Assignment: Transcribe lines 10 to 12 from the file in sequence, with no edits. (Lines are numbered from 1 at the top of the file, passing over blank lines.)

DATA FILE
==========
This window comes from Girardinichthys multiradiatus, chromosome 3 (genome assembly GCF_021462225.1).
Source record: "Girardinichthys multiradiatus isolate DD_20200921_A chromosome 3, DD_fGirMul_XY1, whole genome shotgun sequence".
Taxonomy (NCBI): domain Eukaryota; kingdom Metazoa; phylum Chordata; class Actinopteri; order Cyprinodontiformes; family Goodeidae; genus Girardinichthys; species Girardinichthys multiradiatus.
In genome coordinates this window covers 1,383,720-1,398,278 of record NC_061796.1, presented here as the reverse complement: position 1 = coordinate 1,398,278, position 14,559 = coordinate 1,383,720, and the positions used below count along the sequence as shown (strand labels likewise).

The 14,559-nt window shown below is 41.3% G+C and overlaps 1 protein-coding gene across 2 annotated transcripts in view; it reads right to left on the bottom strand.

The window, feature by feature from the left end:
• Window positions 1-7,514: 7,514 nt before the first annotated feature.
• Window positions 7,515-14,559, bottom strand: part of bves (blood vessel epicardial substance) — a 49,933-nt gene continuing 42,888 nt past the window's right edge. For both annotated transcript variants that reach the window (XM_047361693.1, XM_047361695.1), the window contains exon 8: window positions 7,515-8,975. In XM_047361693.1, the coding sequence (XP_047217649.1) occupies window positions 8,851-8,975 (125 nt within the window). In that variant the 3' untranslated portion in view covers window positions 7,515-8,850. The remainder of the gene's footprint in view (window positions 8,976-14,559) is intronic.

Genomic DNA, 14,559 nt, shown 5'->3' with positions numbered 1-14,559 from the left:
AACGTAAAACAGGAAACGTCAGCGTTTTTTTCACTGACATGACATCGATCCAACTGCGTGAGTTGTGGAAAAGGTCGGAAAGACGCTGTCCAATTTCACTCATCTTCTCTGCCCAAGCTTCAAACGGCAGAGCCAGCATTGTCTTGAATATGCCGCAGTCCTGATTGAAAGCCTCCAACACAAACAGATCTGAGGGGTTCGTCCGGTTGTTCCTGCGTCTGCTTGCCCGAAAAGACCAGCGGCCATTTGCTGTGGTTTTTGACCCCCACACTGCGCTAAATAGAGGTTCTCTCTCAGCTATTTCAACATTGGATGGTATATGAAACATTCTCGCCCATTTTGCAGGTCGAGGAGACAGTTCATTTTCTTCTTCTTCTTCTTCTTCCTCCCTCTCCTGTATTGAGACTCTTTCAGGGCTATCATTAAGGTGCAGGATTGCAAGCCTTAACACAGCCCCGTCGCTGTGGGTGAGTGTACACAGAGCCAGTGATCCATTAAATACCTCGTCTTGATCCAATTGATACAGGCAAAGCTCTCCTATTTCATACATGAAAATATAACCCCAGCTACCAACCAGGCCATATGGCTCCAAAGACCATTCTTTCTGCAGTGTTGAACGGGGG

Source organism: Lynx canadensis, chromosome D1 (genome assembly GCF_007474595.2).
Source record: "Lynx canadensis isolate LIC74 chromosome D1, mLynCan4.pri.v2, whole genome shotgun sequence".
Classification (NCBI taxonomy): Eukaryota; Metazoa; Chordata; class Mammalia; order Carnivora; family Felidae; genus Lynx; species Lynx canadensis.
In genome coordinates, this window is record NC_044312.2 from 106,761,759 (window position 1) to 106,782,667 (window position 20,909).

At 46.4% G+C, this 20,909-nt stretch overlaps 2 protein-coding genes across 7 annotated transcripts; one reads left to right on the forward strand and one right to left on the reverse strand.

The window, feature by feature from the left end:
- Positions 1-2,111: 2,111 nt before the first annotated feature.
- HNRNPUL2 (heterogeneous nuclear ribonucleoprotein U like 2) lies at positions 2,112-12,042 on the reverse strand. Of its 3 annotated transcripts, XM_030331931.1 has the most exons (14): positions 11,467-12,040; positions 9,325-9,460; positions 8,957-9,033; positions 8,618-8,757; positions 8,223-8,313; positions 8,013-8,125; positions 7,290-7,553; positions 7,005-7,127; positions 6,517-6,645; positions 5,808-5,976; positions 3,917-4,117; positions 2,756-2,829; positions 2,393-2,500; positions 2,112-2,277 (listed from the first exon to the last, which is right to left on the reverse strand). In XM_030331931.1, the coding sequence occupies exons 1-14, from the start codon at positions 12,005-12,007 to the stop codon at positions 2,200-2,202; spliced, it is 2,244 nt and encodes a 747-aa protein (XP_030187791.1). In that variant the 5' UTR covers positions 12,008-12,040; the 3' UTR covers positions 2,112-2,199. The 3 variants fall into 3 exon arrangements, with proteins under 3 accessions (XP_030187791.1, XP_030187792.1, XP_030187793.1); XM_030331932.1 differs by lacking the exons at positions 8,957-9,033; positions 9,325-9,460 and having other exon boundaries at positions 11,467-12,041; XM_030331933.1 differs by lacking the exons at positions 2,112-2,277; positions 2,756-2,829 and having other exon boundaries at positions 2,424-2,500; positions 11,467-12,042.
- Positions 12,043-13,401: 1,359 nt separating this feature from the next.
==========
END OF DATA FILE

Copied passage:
AACGTAAAACAGGAAACGTCAGCGTTTTTTTCACTGACATGACATCGATCCAACTGCGTGAGTTGTGGAAAAGGTCGGAAAGACGCTGTCCAATTTCACTCATCTTCTCTGCCCAAGCTTCAAACGGCAGAGCCAGCATTGTCTTGAATATGCCGCAGTCCTGATTGAAAGCCTCCAACACAAACAGATCTGAGGGGTTCGTCCGGTTGTTCCTGCGTCTGCTTGCCCGAAAAGACCAGCGGCCATTTGCTGTGGTTTTTGACCCCCACACTGCGCTAAATAGAGGTTCTCTCTCAGCTATTTCAACATTGGATGGTATATGAAACATTCTCGCCCATTTTGCAGGTCGAGGAGACAGTTCATTTTCTTCTTCTTCTTCTTCTTCCTCCCTCTCCTGTATTGAGACTCTTTCAGGGCTATCATTAAGGTGCAGGATTGCAAGCCTTAACACAGCCCCGTCGCTGTGGGTGAGTGTACACAGAGCCAGTGATCCATTAAATACCTCGTCTTGATCCAATTGATACAGGCAAAGCTCTCCTATTTCATACATGAAAATATAACCCCAGCTACCAACCAGGCCATATGGCTCCAAAGACCATTCTTTCTGCAGTGTTGAACGGGGG

Source organism: Lynx canadensis, chromosome D1 (genome assembly GCF_007474595.2).
Source record: "Lynx canadensis isolate LIC74 chromosome D1, mLynCan4.pri.v2, whole genome shotgun sequence".